May 28, 2016
After a crazy first week, we were able to go on a Safari before our team leader and his daughter left for Kenya. We were escorted by Melody, a Cedarville grad who has been working for TLC for about 4 and a half years. After almost being charged by an angry elephant, chasing giraffes, and listening to the hilarious mating call of the impala, we ate lunch overlooking hippos bathing in water, and elephants taking an afternoon water break. Over lunch, Melody told us one of the hardest parts of being here was realizing you can’t be in two places at once, and accepting that this was her new home. This conclusion impacted all of us in different ways, but for me, it made me grateful knowing that I was in two places at once.
Week two was big for our team. Tuesday morning Kim and Brooke left, leaving the 5 of us girls our own team leaders. A new sense of accountability and encouragement has taken over, and bringing us all incredibly close. However, the biggest accomplishment the Cedarville team has made this week was being the first team in TLC history to go on 3 days of outreach in a row. That means 3 mornings of 4am departure times, incredibly exhausting days, and late nights. Very little sleep has led to a few of us getting sick, but they’re troopers. The bite count reached 35 this week, but we figured out a new system and no bites have occurred since. All of this to say, this week has been great, and I mean that.
We’ve reached more people than I ever thought was possible. Our third outreach numbered in the thousands. All of us have gotten way more medical experience than we probably bargained for. The Swazi team has become our family, Swazi food has become our comfort, and at the end of the night we can’t wait to get ‘home’. The Lord has made a crazy experience become a comfort, and I know it’s because we are in two places at once.
More than ever this week I’ve felt the power of prayer. Every morning of outreach we gather in a prayer circle, sing in Siswati, and are encouraged through scripture. But more than that, I feel the prayer of the church, of my family, and of friends, and it is needed. My heart is here, but is present there as well. It is never easy to leave behind what is comfortable, but as I said in the last blog, the uncomfortable is becoming our peace, and that is how were called to live as Christians because it gives us confidence. And that confidence is now what has brought us to a place where we decided on the first day of outreach that we were going to push ourselves, accomplish goals, and go above and beyond, because we knew that we were sustained by something bigger than ourselves.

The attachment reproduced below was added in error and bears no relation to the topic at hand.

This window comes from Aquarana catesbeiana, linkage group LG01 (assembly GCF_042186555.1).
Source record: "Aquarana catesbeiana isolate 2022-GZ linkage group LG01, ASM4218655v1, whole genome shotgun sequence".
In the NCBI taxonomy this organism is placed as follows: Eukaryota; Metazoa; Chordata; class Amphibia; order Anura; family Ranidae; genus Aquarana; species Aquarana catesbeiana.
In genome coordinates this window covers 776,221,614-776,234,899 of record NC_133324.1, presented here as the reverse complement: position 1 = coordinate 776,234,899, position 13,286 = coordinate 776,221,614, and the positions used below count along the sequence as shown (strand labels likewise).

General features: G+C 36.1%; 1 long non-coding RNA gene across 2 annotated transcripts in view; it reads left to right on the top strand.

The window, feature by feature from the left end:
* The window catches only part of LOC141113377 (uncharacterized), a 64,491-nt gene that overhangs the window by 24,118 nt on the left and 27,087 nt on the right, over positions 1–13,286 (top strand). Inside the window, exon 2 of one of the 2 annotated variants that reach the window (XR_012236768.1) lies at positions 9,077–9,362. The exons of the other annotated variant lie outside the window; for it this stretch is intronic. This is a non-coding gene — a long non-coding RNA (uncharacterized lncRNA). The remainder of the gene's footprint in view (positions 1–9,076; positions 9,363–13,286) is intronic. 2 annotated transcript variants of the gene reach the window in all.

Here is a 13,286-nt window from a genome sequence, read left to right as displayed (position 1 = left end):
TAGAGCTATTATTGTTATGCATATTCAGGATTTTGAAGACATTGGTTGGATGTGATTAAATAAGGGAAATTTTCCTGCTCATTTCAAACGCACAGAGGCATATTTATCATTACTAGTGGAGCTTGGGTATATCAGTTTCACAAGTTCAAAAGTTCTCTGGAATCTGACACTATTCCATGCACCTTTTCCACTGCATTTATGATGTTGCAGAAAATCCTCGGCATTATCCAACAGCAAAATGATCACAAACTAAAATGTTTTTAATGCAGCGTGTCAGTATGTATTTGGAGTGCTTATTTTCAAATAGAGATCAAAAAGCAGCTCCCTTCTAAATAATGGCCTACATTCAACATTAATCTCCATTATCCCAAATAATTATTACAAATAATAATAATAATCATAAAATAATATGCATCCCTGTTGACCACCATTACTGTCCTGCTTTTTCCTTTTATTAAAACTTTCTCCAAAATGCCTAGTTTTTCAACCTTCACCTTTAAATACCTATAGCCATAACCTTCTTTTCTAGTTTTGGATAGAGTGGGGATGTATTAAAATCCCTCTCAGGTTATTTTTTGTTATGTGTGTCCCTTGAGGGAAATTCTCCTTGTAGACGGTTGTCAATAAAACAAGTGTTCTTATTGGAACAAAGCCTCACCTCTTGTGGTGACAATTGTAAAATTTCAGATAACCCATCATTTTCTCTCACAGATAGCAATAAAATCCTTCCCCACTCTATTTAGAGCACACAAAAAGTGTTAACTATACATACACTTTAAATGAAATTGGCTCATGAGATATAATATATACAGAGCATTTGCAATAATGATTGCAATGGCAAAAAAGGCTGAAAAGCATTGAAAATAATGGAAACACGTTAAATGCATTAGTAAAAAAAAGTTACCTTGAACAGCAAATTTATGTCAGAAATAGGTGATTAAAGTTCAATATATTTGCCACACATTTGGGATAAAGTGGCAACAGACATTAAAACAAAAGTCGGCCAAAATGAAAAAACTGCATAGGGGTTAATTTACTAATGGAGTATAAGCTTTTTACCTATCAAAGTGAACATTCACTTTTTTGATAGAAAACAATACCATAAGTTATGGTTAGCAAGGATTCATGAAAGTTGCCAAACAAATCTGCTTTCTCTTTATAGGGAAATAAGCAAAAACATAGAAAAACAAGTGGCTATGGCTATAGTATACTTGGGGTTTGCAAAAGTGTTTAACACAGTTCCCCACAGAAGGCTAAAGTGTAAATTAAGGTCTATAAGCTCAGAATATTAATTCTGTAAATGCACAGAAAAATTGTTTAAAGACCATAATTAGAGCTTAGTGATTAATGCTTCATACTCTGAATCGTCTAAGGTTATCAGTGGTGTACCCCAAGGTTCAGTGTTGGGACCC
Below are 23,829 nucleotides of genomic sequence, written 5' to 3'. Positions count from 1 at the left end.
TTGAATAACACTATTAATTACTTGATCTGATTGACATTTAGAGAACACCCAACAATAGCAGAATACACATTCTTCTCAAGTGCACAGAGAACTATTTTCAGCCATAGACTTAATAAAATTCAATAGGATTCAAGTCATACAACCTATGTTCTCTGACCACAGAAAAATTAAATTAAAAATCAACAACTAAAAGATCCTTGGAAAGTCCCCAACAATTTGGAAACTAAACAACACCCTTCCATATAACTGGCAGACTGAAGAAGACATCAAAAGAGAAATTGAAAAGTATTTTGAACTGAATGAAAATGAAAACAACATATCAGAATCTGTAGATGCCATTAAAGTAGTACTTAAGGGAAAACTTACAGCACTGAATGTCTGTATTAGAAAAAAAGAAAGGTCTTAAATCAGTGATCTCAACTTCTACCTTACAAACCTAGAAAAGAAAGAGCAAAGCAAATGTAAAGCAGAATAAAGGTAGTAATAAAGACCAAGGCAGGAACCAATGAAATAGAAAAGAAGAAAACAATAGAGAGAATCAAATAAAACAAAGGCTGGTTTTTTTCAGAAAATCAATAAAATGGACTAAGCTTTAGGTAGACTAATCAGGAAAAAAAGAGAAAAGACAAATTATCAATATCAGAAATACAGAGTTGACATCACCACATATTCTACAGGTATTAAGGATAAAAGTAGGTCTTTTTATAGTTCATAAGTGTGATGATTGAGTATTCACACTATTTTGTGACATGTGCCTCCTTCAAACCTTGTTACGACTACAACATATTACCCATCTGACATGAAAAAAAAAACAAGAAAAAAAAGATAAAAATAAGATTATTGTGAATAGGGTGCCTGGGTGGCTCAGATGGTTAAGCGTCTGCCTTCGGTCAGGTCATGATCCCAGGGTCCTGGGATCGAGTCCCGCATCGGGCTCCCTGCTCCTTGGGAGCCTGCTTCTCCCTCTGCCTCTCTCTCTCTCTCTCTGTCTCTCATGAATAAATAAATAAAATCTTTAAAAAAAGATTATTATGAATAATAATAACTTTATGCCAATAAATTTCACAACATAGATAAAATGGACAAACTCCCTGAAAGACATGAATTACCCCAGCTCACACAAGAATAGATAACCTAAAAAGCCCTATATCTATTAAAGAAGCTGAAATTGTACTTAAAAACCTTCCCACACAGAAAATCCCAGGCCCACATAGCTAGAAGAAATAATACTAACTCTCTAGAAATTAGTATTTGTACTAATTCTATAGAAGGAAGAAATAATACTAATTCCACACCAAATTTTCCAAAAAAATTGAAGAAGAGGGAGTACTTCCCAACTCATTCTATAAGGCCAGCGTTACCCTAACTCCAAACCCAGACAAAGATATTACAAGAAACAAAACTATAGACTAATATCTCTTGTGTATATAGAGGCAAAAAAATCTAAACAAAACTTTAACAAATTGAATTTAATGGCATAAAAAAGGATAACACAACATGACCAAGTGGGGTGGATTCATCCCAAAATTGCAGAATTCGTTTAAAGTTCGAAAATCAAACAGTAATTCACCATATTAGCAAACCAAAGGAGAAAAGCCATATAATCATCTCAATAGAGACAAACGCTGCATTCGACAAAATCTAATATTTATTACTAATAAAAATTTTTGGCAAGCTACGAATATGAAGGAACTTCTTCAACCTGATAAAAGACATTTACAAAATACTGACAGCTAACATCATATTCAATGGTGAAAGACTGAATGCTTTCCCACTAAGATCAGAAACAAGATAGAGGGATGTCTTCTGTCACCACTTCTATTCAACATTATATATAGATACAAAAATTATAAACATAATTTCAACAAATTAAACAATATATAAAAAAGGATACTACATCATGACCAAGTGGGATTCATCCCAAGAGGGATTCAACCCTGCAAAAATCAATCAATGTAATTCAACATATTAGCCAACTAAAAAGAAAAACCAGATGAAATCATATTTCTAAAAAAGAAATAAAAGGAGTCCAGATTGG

My friends and family know how much I love starts, and in Africa, away from the city, the starts shine brighter than I’ve ever seen in the states. My favorite part about the stars here though is that were in a different hemisphere, so most of them are new. However, the most prominent constellation here is one I’ve never noticed- the southern cross. In the middle of the sky is a giant cross. It’s the constellation that my eyes are constantly drawn to.
The first time I noticed it at outreach was after the first day, when the village leader had brought an entire truck full of those who were lame, bed ridden, and too sick to make it to us on their own- and we gave them wheel chairs. Not only were their physical needs met, but a practical need that gave them the ability to move. There was a new hope in them, a new joy that we got to see, and I looked up and saw the cross. In that moment, after receiving the encouragement from Melody, I realized that there is a third component to being in two places at once, and that is a leading.
All of us were led here. Our hearts had over 20 years of preparation to get to the place where we were called to go to Swaziland. We prepared for months after we made that conclusion to actually believe we could get here, and then about two days of traveling to accept that we were coming. But we are here, and each of us has a different story of how God worked to get us here, and that story is the center of what has been driving us; it’s what continues to drive us. It’s what I remember when I look up and see the cross. When I feel like I can’t go anymore, when I have nothing left, I remember my story, and I’m overwhelmed with the prayer of believers that have also been led to strengthen us with prayers of power in Jesus’ name, and those prayers have been the spiritual and physical center of all we do. Leaving ourselves behind, following our leading, because we have an eternal confidence that sometimes shows up only in the darkest of nights through a cluster of starts put there long before we were led to look at a Swazi sky 8500 miles away from home.